CWE: I think there were different concerns there because the “Firework Texts” – of which there have been several – are more political in a sense. It was the great artist, Marcel Broodthaers, who said, “Carte du monde poétique,” not “politique.” Between poetics and politics there is only a slight difference – let’s not forget that. But I think the “Firework Texts” were specifically in relation to Pasolini because I felt there had been a massive cover-up of the circumstances surrounding his murder, and in fact the case was reopened in 2005 after the man convicted of killing Pasolini retracted his confession.
I was fascinated by the life of Pasolini. The British filmmaker Derek Jarman introduced me to his work and I became very engaged in that whole world in a way. I was fortunate to be introduced to various people in Rome who were close friends of his, such as the actor Franco Citti and the filmmaker Sergio Citti.
The Pasolini works were intended as a kind of loop metaphor or analogy, because what I wanted to do was to map something onto an actual place; let’s not get involved here with ideas of virtual versus actual, but it was a kind of invocation, a summoning up of a moment in Pasolini’s life. Now it gets complicated because Pasolini rather narcissistically identified with the myth of Oedipus. In his film adaptation of the Sophocles play Oedipus Rex, Pasolini sets Oedipus’ place of birth in Friuli on the banks of the river Livenza, where he himself was born.
What I thought would be relevant at that time – and differs from the Morse code pieces – would be to somehow re-inscribe this narcissistic identification with myth that he had onto the horrible place where he was murdered on the beach at Ostia, near Rome. And so in that respect, it is an homage, a votive offering.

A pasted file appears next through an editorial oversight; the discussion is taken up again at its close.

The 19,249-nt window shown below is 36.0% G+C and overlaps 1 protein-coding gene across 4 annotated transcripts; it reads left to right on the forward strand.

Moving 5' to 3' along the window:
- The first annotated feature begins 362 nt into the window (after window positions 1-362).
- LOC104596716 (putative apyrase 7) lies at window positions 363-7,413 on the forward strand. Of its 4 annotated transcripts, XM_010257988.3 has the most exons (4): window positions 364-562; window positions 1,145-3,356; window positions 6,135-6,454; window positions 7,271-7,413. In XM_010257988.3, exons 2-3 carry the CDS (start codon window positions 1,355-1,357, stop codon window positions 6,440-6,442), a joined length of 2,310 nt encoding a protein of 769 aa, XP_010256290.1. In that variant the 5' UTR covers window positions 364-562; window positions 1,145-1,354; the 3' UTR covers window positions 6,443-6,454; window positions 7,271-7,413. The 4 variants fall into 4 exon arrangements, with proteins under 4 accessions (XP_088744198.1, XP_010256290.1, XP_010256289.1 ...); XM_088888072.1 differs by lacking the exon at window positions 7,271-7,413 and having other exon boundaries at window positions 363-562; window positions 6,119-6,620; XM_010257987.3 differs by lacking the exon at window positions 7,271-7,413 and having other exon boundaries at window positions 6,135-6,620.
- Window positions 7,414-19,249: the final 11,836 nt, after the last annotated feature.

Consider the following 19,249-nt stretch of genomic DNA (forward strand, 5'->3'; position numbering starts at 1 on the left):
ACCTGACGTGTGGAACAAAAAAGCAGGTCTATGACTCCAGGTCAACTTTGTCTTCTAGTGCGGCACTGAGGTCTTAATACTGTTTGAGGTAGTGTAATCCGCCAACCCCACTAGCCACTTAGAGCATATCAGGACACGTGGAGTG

ART iT: In terms of the differences between politics and poetics then, is the political significance of the piece a literal slip of the tongue, so to speak?

CWE: Can you have a literal slip of the tongue? If we’re talking about literature, meaning of course is absolutely central and takes us right back to the question that you had about translation, because translation is nothing if not an exploration of the slippage between one kind of meaning and another. For instance, there are certain things in Welsh that are considered by the Welsh to be untranslatable into any other language. Let’s think of an example in Japanese culture – something that’s considered intrinsic to the experience of being Japanese, such as the idea of “wabi-sabi.” A concept like this is intrinsically about a sort of untranslatability. It’s about an intuitive feeling towards something, and that feeling can be, when it works, communicated. But there are so many ways to put it.

Cleave 00 (2000), mirror ball, lamp, shutter, computer, text by William Blake, plants, dimensions variable. Photo Stephen White, © the artist, courtesy Taka Ishii Gallery, Tokyo, and White Cube, London.

ART iT: Have you made other works that have this poetic/political slippage?

CWE: Everything is like that for me. Absolutely everything. You are always to a certain extent in a space between wanting to be loved and being able to love. To be able to show compassion and love and care is to be political. To be able to be loved is, I guess, poetical. I can’t believe I just said that. You got me on a good day today!

Part I. We Turn in the Night, Consumed by Fire

Part III. Interview with a Cat

Hic et Nunc; or, The Delirium Beyond Translation